God is (probably) a cause among causes

Theology and Science 20 (2):247-262 (2022)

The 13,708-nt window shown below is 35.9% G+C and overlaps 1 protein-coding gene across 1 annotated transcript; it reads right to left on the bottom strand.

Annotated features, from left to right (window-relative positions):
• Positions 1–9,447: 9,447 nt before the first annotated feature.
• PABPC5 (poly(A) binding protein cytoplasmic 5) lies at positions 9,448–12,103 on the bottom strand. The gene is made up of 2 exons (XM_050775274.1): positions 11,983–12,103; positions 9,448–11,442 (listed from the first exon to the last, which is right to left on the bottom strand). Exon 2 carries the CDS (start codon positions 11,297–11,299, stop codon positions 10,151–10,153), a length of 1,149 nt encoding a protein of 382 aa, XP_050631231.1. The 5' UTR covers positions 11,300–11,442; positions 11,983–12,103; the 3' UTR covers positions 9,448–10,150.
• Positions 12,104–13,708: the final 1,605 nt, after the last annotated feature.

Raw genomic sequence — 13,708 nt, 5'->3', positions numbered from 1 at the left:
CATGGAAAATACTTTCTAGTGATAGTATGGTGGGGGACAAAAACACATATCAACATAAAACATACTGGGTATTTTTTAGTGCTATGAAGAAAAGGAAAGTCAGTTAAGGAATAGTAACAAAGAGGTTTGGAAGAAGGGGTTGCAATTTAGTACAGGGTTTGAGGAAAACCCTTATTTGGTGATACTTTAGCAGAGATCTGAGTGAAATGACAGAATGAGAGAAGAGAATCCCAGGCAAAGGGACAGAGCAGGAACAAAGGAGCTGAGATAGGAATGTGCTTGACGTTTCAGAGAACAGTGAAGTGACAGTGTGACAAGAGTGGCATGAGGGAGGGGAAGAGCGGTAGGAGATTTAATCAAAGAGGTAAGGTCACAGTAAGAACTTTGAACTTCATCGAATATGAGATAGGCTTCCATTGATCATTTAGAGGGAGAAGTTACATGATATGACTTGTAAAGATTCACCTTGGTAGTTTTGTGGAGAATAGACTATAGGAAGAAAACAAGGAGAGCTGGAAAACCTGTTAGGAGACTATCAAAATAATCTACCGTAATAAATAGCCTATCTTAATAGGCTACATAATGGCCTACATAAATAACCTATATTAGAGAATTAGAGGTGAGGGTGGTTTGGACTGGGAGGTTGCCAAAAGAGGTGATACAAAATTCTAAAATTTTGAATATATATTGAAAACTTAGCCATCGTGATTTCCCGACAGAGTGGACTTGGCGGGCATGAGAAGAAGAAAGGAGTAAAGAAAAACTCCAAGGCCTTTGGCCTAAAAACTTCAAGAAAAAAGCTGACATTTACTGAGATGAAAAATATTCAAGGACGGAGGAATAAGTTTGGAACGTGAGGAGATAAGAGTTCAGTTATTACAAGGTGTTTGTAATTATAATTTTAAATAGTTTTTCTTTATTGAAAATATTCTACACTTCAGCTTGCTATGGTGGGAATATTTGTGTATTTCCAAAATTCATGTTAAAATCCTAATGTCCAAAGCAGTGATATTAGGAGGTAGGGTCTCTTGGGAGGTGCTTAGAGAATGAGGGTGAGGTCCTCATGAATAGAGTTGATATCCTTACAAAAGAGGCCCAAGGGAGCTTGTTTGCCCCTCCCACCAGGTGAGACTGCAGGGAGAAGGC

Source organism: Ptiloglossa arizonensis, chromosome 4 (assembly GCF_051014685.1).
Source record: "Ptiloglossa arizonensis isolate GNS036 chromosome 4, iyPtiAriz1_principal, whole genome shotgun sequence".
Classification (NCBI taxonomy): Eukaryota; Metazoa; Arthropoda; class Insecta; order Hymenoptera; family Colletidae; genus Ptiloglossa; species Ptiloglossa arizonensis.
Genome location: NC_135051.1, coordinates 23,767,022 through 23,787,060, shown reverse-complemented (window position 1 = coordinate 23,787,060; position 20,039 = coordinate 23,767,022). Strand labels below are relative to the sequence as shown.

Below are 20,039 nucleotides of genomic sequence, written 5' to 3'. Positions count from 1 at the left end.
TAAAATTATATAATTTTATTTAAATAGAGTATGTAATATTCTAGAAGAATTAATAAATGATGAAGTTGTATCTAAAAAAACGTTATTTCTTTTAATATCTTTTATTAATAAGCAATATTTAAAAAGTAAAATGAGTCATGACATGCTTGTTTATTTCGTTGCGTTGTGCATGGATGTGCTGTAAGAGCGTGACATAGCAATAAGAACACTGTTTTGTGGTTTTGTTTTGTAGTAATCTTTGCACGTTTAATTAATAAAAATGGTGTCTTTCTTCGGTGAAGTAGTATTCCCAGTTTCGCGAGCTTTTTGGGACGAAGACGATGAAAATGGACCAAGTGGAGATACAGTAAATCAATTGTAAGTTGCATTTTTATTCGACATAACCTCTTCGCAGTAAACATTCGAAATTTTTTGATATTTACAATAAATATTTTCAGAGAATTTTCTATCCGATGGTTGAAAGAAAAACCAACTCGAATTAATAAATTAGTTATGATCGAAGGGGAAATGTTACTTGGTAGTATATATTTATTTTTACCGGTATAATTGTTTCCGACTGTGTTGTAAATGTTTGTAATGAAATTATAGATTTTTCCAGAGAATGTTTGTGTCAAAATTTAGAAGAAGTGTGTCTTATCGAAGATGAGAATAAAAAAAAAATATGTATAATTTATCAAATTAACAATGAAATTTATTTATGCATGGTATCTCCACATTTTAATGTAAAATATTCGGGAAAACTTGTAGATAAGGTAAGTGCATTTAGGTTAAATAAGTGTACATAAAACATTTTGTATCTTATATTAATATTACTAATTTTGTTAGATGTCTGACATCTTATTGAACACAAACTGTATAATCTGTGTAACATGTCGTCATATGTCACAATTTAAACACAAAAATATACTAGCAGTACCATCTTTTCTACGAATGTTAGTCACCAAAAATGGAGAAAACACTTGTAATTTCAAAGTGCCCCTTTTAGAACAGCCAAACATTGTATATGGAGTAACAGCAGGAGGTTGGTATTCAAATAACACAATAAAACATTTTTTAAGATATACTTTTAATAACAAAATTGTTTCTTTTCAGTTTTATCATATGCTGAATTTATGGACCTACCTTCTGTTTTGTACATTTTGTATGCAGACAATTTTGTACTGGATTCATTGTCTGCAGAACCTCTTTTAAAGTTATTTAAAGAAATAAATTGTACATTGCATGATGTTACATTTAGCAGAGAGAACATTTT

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Several recent authors have suggested that much of the discussion on divine action is flawed since it presupposes that divine and human agency compete. Such authors advocate a reappropriation of the Scholastic distinction between primary and secondary causation which, it is suggested, solves many problems in the theology of divine action. This article (i) critiques defences of the primary/secondary cause distinction based on appeals to analogical predication, and (ii) argues that, even assuming an adequate account of the primary/secondary cause distinction, the distinction provides no help in the development of non-interventionist accounts of special divine action.

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